Contractors in Jackson must now earn a license by presenting their qualifications to the town Board of Examiners, or by taking an international building code exam, said Steve Hockett, building official for the Town of Jackson.
“I would say that our contractor licensing program has absolutely increased the level of contractor competence,” Hockett said. “I have contractors who contact me with questions regarding specific sections of a code, because they now have a code book in their possession, which is a great thing.
“Contractor licensing has not eliminated all of the code issues, but it certainly has reduced the building violations we’ve see here.”
The license requirement also “levels the playing field” in requiring all contractors to cover issues like liability insurance, workman’s compensation, permits and license bonds, Hockett said.
“I would recommend contracting licensing in general, but you have to have the teeth in the ordinance to make it work,” he said. “You need to adopt the appropriate codes and the appropriate personnel to enforce the codes and the contractor licensing program.” Four years ago, Jackson adopted multiple international codes, including the International Building Code, the International Mechanical Code, the International Plumbing Code, and the International Fuel and Gas Code.
Each is held to nationally recognized standards, Hockett said, so any out-of-state builders will already be familiar with the regulations. Teton County plans to consolidate these codes.
Although the Town of Pinedale adopted the International Building Code in 2003, Sublette County has yet to adopt any building code.
Cramer said the commissioners haven’t looked at adopting international building codes because they’re not in favor of creating “a bureaucracy” to dominate local construction methods.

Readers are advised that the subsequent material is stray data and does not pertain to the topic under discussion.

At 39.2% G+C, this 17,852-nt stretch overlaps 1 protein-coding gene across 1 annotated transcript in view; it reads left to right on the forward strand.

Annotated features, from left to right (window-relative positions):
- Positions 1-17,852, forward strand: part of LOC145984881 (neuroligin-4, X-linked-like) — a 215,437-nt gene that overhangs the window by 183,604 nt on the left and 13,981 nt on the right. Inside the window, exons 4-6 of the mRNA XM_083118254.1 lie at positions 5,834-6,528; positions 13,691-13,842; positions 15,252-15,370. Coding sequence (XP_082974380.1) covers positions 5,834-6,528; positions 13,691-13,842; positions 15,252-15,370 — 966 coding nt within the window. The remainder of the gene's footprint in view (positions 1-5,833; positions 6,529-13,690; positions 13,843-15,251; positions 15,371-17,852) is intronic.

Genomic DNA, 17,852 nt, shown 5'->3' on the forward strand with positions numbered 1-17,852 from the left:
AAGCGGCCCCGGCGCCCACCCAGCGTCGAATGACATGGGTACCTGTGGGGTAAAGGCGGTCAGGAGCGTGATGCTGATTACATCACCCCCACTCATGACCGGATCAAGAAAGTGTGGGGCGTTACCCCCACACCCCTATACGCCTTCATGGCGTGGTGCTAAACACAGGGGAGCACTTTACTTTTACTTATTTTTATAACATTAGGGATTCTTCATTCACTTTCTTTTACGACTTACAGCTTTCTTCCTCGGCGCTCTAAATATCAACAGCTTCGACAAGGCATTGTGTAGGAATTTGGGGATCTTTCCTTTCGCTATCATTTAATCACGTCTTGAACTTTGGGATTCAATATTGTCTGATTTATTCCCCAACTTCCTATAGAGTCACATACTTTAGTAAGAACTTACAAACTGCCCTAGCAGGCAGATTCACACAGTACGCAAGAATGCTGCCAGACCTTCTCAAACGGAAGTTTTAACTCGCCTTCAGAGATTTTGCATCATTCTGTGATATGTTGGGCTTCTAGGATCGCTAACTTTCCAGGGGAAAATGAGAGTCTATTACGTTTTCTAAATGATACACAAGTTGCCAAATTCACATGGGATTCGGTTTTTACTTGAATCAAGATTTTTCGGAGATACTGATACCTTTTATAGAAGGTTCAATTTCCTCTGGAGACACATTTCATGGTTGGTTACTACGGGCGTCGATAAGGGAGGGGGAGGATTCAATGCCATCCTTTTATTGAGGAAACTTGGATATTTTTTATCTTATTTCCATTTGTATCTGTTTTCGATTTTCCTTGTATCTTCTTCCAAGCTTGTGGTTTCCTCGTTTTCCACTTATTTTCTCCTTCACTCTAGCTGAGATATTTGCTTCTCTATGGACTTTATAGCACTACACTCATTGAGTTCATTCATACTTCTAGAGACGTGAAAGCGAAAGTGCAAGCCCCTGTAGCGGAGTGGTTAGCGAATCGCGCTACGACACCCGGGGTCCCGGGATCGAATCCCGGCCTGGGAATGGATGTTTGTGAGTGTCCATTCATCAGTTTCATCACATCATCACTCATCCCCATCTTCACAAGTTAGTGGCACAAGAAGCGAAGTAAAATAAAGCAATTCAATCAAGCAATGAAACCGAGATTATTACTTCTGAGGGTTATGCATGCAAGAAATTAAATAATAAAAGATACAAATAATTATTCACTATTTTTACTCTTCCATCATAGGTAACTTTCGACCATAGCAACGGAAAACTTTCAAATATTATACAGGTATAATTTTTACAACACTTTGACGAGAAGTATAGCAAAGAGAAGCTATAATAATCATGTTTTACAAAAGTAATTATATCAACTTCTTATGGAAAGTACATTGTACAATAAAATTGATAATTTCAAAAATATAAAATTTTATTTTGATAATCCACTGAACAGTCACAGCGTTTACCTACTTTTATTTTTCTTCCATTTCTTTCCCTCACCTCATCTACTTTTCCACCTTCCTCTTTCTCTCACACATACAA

Hiring building inspectors has also lowered the number of construction blunders in Jackson, Hockett added, which neither Sublette County nor the Town of Pinedale has done.
Mayor Smith said Town Engineer Eugene Ninnie occasionally drops by construction sites in Pinedale to check on progress, though, and he has yet to see a need for inspection beyond that.
“I certainly won’t say we’ll never have a building inspector,” Smith said. “It’s something that the Town Council will continue to look at.”
Cramer said the commissioners know that unlicensed contractors can make dangerous mistakes, but he thinks hiring inspectors might only create more problems.
For instance, building inspectors would “spend their lives on the road” traveling across a county the size of Connecticut, Cramer said. Homeowners and builders would have to wait days or weeks to make even a dry wall installation until the inspectors could fit in the time to drop by and give approval.
Applications to build might also increase from $75 to thousands of dollars, said Planning Director Bart Myers. The county wouldn’t want to require all taxpayers to provide for inspectors that only a few would benefit from, so increased fees would have to offset the price of the inspection staff salaries.
Locals should just rely on common sense before they hire someone to build a home or make a complicated installation, Cramer said, alluding to his own home that he built successfully without a licensed contractor or supervision from an inspector.
“If you hire someone to do something, it should be your job to make sure they’re doing it correctly,” Cramer said. “Hire a reputable person. Check their references. Don’t look to the government to baby-sit you.